After all that I have said in favour of the importance of museums, controversy still remains. Like Mike Wallace (1996) said, museums constitute a site of struggle, a struggle between what gets remembered and what gets forgotten. Exactly who gets to make that decision? The state, ordinary people and corporate interests contributes money to the museums in the form of taxation but ultimately, national memory goes to those in power. Behind the critique of heritage lies residues of that conspiracy theory according to which historical change engineered by ruling elites, and popular taste is at mercy of what 1960s and 1970s radicals took to calling the manipulations of ?the media? (Raphael, Samuel, 1994). History well told is beautiful. When displaying history, one must respect the importance of dramatic and skilful re-telling, as well as accuracy. However, those in power of deciding the contents of a museum are faced with the temptation of selective amnesia. That is, conveniently leaving out the down periods of history and emphasising on glorious moments to give an idealised version of the past. Take for instance the Holocaust exhibit, James Young argues that when reading museum exhibitions of the Holocaust, we must not mistake artefacts from the past, the remains of historical events, for the events themselves (Richard, Crownshaw, 1999). Kushner (1997) lays blame on the museum for presenting the Holocaust, and in particular Belsen concentration camps, from the point of view of the British liberators rather than the Jewish majority of victims and survivors. Other than inaccuracy in the reflecting of reality, critics also expressed concerned in the paradox between preserving artefacts and catalysing the decay of culture. As Adorno (1995) argued, ?wrenched from their original surroundings, cut off from the living culture of which once they were an organic part, artefacts, when placed in the museum, ?are in the process of dying?.?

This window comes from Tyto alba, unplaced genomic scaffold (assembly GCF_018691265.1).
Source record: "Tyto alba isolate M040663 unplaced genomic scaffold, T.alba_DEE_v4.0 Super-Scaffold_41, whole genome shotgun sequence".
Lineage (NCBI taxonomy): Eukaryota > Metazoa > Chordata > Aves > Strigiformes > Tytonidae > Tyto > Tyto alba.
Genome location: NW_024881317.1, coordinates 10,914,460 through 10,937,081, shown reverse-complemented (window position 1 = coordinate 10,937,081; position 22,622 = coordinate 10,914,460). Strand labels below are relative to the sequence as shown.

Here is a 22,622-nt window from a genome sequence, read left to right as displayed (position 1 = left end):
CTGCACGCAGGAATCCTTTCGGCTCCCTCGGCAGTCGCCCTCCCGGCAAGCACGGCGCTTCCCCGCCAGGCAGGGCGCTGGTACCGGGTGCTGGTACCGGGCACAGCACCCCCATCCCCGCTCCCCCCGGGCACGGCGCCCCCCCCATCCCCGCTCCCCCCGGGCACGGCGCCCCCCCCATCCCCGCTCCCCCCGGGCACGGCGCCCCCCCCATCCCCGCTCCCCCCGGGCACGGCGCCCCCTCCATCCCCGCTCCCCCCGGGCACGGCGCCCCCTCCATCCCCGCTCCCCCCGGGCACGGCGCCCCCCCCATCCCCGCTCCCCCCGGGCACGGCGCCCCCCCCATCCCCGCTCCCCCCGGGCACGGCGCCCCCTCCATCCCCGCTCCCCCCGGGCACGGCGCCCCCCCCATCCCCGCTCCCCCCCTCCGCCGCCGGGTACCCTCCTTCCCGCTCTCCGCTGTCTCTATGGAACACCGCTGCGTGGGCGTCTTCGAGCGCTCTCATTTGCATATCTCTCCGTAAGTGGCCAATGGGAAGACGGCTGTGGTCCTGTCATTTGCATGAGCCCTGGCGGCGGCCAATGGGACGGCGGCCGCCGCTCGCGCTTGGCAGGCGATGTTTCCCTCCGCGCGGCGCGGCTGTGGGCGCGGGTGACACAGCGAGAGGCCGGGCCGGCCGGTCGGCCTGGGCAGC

In conclusion, I would like to reinforce my stand in that museums are still of high importance in society. There is no reason to think that people are more passive when looking at old photographs or film footage, handling a museum exhibit, following a local history trail, or even buying a historical souvenir, than when reading a book (Raphael, Samuel, 1994). People, even children with parental guidance, are generally able to make appropriate decisions and analysis about museum exhibits instead of just blinding believing in what is laid in front of them. On the whole, museums are able to provide a real grasp of how the world works. Whether one is studying history, appreciating the present or anticipating the future through museum exhibits, it encourages habits of mind that are vital for responsible public behaviour, be it a national or community leader, an informed voter, or a simple observer in life.